You can find the Plugins area by going into your Dashboard and under Tools, click Plugins.
If you want to turn on/off a plugin, just click on the corresponding Activate/Deactivate link under the Actions column.
If you have a need or use case that cannot be met by the available plugins, you can fill out a Plugin Request Form. Each request is evaluated on a case-by-case basis as the support team will work with you to find potential solutions and perform testing to maintain the stability of the system.
For more information about plugins, visit the following resources:
Try adding and configuring PLUGINS in the Sandbox course
Documentation:WordPress Basics/Embedding External Content
In some themes in WordPress (Coraline, TwentyTen, TwentyEleven, UBC Common Look and Feel) you can customize your navigation using custom menus. This allows you to select which main pages, sub-pages, links and categories will be added to the header.
You can have multiple custom menus for a variety of audiences and diverse ways of navigating around your site.
Start creating custom menus going into your Dashboard and under Appearance click on Menus.
Domain Mapping is changing the url of a CMS site from mysite.sites.olt.ubc.ca to mysite.ubc.ca.
You can request a custom ubc.ca url from UBC IT at http://www.it.ubc.ca/service_catalogue/internet_telephone/network_management/ubcsubdomain.html
The process usually takes 2 - 3 business days and it is important to include the following information with your request:
Once your custom url has been approved, take the following steps to change your site's domain:
If you need to change the name your site and correspondingly change your custom url, you can easily add and change to a new domain by following the same procedure above.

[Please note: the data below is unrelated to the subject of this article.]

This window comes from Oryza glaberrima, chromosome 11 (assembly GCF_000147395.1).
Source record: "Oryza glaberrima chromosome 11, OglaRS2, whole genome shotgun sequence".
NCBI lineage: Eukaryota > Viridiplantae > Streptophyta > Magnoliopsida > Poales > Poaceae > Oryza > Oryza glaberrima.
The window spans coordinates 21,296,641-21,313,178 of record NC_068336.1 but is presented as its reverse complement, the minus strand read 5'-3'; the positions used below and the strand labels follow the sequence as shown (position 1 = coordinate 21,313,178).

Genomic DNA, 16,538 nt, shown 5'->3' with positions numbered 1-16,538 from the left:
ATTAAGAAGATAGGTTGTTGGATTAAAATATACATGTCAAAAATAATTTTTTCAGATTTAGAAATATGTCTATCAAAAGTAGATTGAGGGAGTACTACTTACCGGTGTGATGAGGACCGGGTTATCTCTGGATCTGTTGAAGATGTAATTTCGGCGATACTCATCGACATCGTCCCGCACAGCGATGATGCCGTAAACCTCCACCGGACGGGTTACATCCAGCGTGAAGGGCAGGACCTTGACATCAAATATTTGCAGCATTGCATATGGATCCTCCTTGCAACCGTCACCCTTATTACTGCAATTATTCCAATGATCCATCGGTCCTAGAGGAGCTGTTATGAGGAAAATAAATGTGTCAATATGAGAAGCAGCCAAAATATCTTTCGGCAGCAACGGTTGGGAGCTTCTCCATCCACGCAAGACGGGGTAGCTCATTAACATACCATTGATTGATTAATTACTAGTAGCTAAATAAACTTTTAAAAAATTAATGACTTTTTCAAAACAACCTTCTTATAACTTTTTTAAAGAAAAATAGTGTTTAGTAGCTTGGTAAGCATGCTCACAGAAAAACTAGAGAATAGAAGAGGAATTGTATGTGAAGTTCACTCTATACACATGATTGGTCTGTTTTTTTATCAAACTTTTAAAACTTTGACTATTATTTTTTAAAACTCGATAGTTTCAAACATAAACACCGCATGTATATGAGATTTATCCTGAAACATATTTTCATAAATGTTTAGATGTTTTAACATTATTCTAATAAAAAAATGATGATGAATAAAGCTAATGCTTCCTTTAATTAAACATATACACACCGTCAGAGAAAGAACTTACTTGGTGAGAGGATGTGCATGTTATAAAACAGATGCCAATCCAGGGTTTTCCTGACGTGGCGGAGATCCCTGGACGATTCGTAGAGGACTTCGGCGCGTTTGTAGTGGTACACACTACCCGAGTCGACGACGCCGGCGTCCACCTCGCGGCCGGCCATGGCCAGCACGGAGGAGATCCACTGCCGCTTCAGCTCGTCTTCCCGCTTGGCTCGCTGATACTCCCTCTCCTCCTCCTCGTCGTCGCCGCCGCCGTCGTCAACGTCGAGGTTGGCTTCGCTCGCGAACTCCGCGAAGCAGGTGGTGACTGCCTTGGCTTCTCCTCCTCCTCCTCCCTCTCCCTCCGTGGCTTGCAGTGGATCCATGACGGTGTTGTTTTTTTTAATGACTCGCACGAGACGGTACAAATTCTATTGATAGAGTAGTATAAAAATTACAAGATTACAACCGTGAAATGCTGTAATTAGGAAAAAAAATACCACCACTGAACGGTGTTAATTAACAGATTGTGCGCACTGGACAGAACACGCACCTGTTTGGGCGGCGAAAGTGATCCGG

If you have more than one domain already available just choose the one you want to use and click on Set Primary Domain. Take note that you cannot delete your primary domain.
Short codes are is named after what it means. Instead of inputting long lines of codes to take advantage of specific functionalities in WordPress, you only need to type in shorter ones.
For example, the short code [wp_get_archives] will automatically create an indexed archive of all of your posts.
You can add short codes to either pages or posts and unlike regular code, you can add these in either the Visual View or HTML View.
See a list of all available shortcodes on CMS at UBC.
[slideshow width ="560" height=300"]
[column size=4 border] We shall be in column 1 [/column] [column size=4 border] We shall be in column 2 [/column] [column size=4 border] We shall be in column 3 [/column]
[tabs] [tab title="tab1"] tab 1 content [/tab] [tab title="tab2"] tab 2 content [/tab] [/tabs]
Try inserting the above codes in some Pages/Posts in the Sandbox course
WordPress makes it easy for you to import your blog content from a variety of other blogging platforms, including Blogger, LiveJournal, Movable Type, and many more. You can also easily import content from another WordPress.com site!
You can also export a WordPress webspace. Why would you do this? Let's say you have created a Science course site at UBC (Science 201) using Wordpress. You have put a lot of time and energy in this ONE site, (i.e. a ton of pages, posts, multimedia, etc). But, you are actually teaching THREE sections of this course at the same time and each section needs their own wordpress site. The fastest and easiest way to duplicate a WordPress webspace is to export the master (or template) course and then import it into 3 blank wordpress sites, giving each of them a different - Science201LevelOne, Science201LevelTwo, Science201LevelThree, etc.
This should really go without saying, but backing up your WordPress website on a regular basis is extremely important. Although a lot of web hosts (UBC does daily backups) may offer free backups, it is still your responsibility to keep recent backups yourself, preferably hosted on a local hard drive.
Your questions answered (hopefully...)
Another other copyright questions?